If you haven’t heard about Pokémon Go yet, then you haven’t been paying attention. My passion for all things learning games always leads me to try new games and genres so I downloaded Pokémon Go mostly to see what the fuss was about and to see what, if anything transferred well to a learning game application.
There’s a lot to like about this app, and a lot of ideas to be gained from it. Here are five things I noticed and appreciated:
1. It fosters social connections and gets people interacting with one another.
Pokémon Go has created an experience that gets people talking to each other. In my office, we are sharing strategies. We are comparing our Pokédexes. We are discussing teams, gym locations, and Pokéstops. This mobile app has found a way to connect people in the real world. Good games should get people talking about the experience with each other even when they aren’t playing the game itself. This conversation fosters a feeling of belonging, which is a powerful positive in any work setting.
In a recent post, “Why IT Leaders Should Pay Attention to Augmented Reality,” Gartner Group analysts say “device mesh” helps people make these social connections.
2. It’s super simple to learn to play.
In my experience, the biggest barrier to getting employees within an organization to play a game is getting them over the hump of learning how to play the game. People who consider themselves part of the gamer subculture tend to gravitate toward complex games as a sort of badge of honor. They may enjoy complex rules and there is a jargon with some of these games that someone who only plays occasionally will not understand. Pokémon Go keeps it pretty simple. You can figure out the logistics as you go along. Even better, you can chat with a friend or coworker who is playing. And chances are, you’ll get a tip that helps you advance. I’ve learned that simple tends to work best with learning games as it keeps the barrier of resistance low for those who don’t typically play games.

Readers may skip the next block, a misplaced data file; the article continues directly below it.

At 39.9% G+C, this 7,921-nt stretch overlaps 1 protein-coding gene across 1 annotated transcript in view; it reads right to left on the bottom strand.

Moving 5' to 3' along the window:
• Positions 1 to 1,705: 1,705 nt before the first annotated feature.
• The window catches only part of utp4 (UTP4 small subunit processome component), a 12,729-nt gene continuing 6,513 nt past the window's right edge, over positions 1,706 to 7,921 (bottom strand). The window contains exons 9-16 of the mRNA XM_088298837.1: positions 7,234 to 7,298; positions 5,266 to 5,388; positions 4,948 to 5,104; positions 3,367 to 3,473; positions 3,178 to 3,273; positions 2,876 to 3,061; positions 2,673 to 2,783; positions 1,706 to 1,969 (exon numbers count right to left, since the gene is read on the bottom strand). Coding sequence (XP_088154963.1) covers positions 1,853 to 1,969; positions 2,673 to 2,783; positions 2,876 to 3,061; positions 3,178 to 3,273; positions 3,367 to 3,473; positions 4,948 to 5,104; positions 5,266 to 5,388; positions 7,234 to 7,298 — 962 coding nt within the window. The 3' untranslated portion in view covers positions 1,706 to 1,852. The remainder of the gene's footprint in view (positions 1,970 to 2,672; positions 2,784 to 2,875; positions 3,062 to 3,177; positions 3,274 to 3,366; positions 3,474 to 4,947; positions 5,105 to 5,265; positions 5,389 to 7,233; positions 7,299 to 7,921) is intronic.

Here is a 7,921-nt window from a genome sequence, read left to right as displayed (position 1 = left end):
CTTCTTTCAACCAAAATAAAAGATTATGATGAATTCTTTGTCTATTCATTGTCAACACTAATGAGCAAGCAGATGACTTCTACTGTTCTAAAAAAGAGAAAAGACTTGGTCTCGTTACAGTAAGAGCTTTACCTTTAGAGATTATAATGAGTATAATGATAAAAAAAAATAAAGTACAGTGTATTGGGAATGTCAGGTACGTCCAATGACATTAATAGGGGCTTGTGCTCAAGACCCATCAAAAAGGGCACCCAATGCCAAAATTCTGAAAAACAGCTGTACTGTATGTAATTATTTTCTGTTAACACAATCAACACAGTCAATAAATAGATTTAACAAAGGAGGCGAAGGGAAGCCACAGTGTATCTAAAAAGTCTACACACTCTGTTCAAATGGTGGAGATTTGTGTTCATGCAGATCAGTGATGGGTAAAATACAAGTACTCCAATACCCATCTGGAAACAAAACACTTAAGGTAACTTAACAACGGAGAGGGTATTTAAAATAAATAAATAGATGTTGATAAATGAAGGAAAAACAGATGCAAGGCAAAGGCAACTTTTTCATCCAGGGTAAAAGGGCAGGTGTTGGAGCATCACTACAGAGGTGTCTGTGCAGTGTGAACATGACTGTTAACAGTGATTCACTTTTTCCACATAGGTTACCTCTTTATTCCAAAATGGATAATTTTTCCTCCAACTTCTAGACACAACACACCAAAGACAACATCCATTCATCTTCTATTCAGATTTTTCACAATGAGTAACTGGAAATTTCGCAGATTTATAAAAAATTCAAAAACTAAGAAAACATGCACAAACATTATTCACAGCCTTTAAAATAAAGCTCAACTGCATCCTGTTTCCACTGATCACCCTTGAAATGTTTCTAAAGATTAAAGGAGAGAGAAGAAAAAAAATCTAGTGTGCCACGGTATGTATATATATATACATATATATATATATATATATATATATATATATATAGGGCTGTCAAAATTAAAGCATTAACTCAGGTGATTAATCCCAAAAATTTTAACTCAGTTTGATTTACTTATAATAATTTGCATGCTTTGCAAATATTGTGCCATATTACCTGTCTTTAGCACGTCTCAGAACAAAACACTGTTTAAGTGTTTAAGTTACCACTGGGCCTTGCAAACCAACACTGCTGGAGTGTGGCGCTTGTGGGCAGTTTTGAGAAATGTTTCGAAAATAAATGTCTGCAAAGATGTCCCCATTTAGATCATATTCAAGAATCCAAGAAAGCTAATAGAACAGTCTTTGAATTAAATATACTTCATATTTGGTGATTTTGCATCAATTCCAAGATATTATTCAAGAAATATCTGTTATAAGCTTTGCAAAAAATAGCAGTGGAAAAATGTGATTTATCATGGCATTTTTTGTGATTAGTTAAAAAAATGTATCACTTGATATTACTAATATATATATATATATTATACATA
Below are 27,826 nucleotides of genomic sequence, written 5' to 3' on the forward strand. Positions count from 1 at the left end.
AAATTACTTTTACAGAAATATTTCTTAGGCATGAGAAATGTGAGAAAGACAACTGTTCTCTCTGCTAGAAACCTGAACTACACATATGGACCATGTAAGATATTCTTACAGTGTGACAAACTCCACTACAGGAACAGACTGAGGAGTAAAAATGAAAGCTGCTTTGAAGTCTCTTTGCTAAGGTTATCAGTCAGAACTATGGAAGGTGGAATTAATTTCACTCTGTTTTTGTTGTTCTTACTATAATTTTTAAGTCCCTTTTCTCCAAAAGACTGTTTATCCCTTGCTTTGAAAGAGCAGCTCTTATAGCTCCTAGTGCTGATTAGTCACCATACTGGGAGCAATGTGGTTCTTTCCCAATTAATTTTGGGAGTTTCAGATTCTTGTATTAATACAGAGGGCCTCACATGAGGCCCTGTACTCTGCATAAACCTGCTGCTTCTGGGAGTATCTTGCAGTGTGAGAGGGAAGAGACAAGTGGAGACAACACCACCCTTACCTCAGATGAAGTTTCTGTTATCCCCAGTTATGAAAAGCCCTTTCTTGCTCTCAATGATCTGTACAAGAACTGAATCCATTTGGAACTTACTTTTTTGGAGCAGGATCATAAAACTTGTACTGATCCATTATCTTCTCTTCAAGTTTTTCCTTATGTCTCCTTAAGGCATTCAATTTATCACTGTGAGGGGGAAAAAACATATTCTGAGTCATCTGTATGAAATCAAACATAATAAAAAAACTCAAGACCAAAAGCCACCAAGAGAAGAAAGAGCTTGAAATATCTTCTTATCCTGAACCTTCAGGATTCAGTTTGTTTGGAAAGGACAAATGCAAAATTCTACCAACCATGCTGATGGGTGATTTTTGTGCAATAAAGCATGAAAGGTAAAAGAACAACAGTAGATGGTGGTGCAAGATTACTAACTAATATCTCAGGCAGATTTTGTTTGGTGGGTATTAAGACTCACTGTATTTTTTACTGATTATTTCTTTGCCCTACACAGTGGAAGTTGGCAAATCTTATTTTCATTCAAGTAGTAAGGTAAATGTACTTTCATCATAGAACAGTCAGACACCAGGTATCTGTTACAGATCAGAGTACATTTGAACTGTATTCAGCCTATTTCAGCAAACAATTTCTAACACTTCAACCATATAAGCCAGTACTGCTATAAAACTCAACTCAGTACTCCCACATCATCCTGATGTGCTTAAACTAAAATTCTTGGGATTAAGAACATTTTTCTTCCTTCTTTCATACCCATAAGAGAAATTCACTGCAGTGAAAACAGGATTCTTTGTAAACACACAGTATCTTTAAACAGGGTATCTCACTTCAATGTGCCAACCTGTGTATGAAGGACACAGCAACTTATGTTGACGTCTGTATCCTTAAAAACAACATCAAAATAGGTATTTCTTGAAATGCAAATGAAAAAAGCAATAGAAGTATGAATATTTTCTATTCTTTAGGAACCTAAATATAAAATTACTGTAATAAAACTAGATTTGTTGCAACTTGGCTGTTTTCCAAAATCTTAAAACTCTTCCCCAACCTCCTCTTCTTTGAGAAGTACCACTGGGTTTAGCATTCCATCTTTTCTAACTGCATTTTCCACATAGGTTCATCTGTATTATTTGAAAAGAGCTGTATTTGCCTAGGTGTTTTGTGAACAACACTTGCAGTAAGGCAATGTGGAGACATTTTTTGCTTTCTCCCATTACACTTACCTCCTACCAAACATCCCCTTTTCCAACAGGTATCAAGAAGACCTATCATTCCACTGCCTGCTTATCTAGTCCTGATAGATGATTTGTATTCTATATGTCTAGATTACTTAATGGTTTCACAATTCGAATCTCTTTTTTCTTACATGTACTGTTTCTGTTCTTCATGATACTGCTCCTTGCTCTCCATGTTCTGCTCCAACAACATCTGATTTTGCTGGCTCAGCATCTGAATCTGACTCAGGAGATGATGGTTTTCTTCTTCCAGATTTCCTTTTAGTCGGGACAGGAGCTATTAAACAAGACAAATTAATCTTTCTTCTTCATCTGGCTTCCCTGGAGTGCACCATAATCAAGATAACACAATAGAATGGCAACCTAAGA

3. It has a clear non-game goal (get people to exercise more).
That’s what learning games do as well; they use a game approach to help people with a non-game topic or learning need. Pokémon Go does a nice job of illustrating how this is possible and how effective it is.
4. The scoring and rewards hit the sweet spot.
They don’t happen so frequently that you cease to care, but occur frequently enough that you feel a clear sense of progress and accomplishment. In learning games, figuring out scoring and rewards is often one of the toughest things to do well. It’s critical that you reward people for performance and not just completion. Pokémon Go does a nice job of showing how you might do this.
5. The augmented reality is brilliant.
I’ve wanted to do something with augmented reality for a long while. I think it has tremendous application for learning. Pokémon Go even helps people understand what augmented reality IS… and it enables us to see how we could use it in a work setting. I imagine a game for new-hires where they play a scavenger hunt-style game while acquiring basic info on policies, procedures, functional areas, industry knowledge, etc. They might be trying to spot and snare a character of some sort at various locales within a business or by engaging specific people in conversation. If played simultaneously with other new-hires, you can foster community, deepen knowledge, and allow people to ramp up on the basics without sitting at a desk reading piles of stuff.
If you haven’t yet downloaded the game, I encourage you to do so. Spend a few weeks playing it and see what possibilities you can imagine. What kind of learning game does Pokémon Go open your eyes to creating?